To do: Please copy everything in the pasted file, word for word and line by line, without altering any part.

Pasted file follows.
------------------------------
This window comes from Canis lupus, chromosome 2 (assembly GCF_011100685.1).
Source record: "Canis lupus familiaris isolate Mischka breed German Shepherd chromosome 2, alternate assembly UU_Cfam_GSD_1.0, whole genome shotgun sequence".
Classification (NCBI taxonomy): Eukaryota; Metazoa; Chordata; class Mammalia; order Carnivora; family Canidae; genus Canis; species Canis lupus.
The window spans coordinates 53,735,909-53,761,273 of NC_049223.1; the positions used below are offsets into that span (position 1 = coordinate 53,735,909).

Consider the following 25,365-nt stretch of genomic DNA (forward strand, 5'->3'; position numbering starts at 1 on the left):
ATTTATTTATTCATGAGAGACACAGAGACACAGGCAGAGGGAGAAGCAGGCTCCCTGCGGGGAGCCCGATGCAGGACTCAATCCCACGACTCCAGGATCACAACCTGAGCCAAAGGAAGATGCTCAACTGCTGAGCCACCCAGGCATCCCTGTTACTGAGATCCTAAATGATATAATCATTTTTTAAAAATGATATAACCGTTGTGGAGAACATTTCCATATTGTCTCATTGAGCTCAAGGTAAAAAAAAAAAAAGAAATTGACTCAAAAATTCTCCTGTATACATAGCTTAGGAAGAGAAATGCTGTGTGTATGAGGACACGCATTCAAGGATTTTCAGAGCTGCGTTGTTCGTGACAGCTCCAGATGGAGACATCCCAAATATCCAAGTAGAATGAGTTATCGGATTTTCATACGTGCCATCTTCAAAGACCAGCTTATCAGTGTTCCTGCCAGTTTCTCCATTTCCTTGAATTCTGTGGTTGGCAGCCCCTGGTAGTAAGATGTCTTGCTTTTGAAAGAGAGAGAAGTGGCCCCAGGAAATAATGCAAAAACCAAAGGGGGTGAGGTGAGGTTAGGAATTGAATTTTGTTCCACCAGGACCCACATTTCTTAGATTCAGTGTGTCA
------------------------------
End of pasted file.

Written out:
This window comes from Canis lupus, chromosome 2 (assembly GCF_011100685.1).
Source record: "Canis lupus familiaris isolate Mischka breed German Shepherd chromosome 2, alternate assembly UU_Cfam_GSD_1.0, whole genome shotgun sequence".
Classification (NCBI taxonomy): Eukaryota; Metazoa; Chordata; class Mammalia; order Carnivora; family Canidae; genus Canis; species Canis lupus.
The window spans coordinates 53,735,909-53,761,273 of NC_049223.1; the positions used below are offsets into that span (position 1 = coordinate 53,735,909).

Consider the following 25,365-nt stretch of genomic DNA (forward strand, 5'->3'; position numbering starts at 1 on the left):
ATTTATTTATTCATGAGAGACACAGAGACACAGGCAGAGGGAGAAGCAGGCTCCCTGCGGGGAGCCCGATGCAGGACTCAATCCCACGACTCCAGGATCACAACCTGAGCCAAAGGAAGATGCTCAACTGCTGAGCCACCCAGGCATCCCTGTTACTGAGATCCTAAATGATATAATCATTTTTTAAAAATGATATAACCGTTGTGGAGAACATTTCCATATTGTCTCATTGAGCTCAAGGTAAAAAAAAAAAAAGAAATTGACTCAAAAATTCTCCTGTATACATAGCTTAGGAAGAGAAATGCTGTGTGTATGAGGACACGCATTCAAGGATTTTCAGAGCTGCGTTGTTCGTGACAGCTCCAGATGGAGACATCCCAAATATCCAAGTAGAATGAGTTATCGGATTTTCATACGTGCCATCTTCAAAGACCAGCTTATCAGTGTTCCTGCCAGTTTCTCCATTTCCTTGAATTCTGTGGTTGGCAGCCCCTGGTAGTAAGATGTCTTGCTTTTGAAAGAGAGAGAAGTGGCCCCAGGAAATAATGCAAAAACCAAAGGGGGTGAGGTGAGGTTAGGAATTGAATTTTGTTCCACCAGGACCCACATTTCTTAGATTCAGTGTGTCA